Sunday is for prayer, not for shopping, says Polish government


Central Europe


Shopping or not shopping on Sunday; that's the question. Poland wants Sunday as a day of rest. Photo EPA, Marcin Bednarski

The Polish government is organising a roundtable with trade industry representatives about the Sunday closure.

That is reported by Businessinsider. Especially Marlena Maląg, the Minister of Family, stresses that the Sunday, as the most important day of the week, is for family and prayer, and not for spending in the store.

Since 2018, Poland has a ban on Sunday trading, writes Notes from Poland. This legislation was introduced by the governing national-conservative Law and Justice Party (PiS). This ban was supported by the Solidarity trade union and the Roman Catholic Church.

Reading club

The restrictions contain some exceptions that are exploited by retail chains. Earlier this year, the government closed such a loophole that allowed stores to remain open if they offered postal services because the legislation rules that post offices can be open. Other shops are open with self-service cash facilities. One of the largest discount chains in Poland, Biedronka, recently opened on Sundays by offering an in-store reading club or medical facility.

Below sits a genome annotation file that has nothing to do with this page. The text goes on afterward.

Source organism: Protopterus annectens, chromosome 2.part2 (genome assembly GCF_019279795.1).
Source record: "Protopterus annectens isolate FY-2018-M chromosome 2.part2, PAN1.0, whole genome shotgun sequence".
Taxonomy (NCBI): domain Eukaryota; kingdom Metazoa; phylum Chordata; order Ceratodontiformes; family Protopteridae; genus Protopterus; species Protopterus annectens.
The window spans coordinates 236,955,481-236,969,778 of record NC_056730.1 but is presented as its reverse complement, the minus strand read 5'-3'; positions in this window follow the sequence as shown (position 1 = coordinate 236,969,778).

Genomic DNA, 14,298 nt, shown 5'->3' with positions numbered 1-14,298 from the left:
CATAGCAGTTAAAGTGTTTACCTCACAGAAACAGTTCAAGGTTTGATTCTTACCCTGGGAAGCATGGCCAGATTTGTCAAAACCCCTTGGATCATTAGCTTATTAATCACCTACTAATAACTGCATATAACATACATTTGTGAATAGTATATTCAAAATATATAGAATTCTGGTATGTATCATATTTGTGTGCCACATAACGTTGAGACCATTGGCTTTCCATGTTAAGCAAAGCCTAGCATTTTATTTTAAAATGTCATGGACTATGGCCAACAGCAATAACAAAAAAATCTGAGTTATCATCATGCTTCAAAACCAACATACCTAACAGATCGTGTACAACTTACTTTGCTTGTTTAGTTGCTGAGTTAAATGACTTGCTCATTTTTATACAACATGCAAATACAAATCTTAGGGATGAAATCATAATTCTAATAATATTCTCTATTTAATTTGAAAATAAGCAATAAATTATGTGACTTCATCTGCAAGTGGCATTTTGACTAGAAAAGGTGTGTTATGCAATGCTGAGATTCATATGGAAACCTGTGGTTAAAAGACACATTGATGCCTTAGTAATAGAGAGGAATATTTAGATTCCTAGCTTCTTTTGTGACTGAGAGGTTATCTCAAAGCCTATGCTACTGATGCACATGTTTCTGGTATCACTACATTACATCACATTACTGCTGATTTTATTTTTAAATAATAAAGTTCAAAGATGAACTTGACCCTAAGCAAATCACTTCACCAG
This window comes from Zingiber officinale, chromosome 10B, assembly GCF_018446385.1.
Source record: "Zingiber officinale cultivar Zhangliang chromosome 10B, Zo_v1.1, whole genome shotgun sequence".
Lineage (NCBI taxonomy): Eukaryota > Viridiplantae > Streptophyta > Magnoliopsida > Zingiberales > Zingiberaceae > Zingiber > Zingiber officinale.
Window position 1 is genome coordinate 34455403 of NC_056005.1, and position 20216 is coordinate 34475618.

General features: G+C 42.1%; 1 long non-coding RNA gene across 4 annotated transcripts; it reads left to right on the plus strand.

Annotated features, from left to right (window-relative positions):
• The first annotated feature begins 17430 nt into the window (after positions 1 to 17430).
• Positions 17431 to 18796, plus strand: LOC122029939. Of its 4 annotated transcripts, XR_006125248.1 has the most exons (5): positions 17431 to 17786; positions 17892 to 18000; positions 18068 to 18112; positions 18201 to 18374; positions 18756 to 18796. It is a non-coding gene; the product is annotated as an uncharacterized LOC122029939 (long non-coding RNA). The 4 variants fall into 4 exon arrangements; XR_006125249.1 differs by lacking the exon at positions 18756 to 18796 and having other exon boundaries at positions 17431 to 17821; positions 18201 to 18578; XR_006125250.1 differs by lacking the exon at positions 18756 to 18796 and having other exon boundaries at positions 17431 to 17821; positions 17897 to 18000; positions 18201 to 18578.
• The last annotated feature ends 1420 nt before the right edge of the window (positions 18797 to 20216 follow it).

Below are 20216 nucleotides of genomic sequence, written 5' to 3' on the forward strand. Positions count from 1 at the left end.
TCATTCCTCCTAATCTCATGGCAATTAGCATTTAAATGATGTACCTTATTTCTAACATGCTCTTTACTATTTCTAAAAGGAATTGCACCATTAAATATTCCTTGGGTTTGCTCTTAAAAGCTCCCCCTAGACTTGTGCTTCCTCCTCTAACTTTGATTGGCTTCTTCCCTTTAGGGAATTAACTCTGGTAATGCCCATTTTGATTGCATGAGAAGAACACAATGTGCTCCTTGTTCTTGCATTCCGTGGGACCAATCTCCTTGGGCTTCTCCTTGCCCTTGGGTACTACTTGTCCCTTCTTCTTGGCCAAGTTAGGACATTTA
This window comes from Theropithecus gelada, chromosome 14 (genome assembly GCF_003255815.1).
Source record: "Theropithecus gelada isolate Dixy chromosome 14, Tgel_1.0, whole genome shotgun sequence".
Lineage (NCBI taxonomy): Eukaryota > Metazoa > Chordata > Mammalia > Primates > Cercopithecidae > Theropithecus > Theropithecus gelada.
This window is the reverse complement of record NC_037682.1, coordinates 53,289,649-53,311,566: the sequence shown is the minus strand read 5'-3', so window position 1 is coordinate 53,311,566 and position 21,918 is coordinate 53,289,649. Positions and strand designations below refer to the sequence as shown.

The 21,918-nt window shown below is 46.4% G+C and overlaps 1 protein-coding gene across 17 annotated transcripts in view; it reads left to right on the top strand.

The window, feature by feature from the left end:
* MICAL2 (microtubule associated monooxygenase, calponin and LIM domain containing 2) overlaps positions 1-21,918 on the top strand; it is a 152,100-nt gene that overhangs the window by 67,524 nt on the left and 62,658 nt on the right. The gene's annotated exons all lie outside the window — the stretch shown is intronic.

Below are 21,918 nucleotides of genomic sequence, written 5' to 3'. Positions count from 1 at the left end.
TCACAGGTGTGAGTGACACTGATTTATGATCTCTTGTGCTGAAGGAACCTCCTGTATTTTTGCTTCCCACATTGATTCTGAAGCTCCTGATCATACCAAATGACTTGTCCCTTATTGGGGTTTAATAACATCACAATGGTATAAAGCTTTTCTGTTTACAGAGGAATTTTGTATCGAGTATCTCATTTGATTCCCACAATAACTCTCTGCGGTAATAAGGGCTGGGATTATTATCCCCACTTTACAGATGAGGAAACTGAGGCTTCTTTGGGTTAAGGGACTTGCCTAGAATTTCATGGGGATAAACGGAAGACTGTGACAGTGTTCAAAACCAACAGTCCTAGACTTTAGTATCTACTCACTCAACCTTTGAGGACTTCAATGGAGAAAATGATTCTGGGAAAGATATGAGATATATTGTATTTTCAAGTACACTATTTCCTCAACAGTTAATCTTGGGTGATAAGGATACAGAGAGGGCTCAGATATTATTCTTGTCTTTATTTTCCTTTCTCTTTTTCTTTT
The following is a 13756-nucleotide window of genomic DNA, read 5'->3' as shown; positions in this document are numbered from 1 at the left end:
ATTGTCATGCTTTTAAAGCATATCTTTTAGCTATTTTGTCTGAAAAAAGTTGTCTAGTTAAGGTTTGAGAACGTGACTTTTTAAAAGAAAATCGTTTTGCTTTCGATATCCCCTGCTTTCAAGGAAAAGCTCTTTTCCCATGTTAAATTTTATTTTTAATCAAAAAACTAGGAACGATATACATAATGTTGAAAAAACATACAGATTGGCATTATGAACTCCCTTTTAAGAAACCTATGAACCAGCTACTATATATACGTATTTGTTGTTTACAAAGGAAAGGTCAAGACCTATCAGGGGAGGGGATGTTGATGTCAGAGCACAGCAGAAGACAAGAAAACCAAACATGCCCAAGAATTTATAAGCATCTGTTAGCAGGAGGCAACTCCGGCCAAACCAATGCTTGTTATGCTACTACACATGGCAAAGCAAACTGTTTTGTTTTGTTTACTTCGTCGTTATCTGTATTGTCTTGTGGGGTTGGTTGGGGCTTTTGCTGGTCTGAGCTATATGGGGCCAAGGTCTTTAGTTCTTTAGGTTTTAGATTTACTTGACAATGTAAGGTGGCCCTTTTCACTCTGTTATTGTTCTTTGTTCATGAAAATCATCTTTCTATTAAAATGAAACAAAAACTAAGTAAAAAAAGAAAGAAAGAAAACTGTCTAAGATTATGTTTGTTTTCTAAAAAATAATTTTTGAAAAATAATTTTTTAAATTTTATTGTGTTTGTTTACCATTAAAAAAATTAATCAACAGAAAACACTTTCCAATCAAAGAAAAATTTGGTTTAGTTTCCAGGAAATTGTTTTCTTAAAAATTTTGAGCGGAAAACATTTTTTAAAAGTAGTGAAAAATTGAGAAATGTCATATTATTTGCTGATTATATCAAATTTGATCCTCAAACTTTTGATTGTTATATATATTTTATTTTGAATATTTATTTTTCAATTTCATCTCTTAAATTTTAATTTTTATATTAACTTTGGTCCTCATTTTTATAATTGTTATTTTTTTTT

The Family minister underlined that all businesses should comply with the Sunday trading ban this week. The roundtable is expected to take place early next year.

Traditionally, Catholic countries are less strict in their Sunday rest legislation than countries with a Protestant tradition. Although Poland is still 90 per cent Catholic, after the collapse of Communism in 1990, the country is seeking a new identity.



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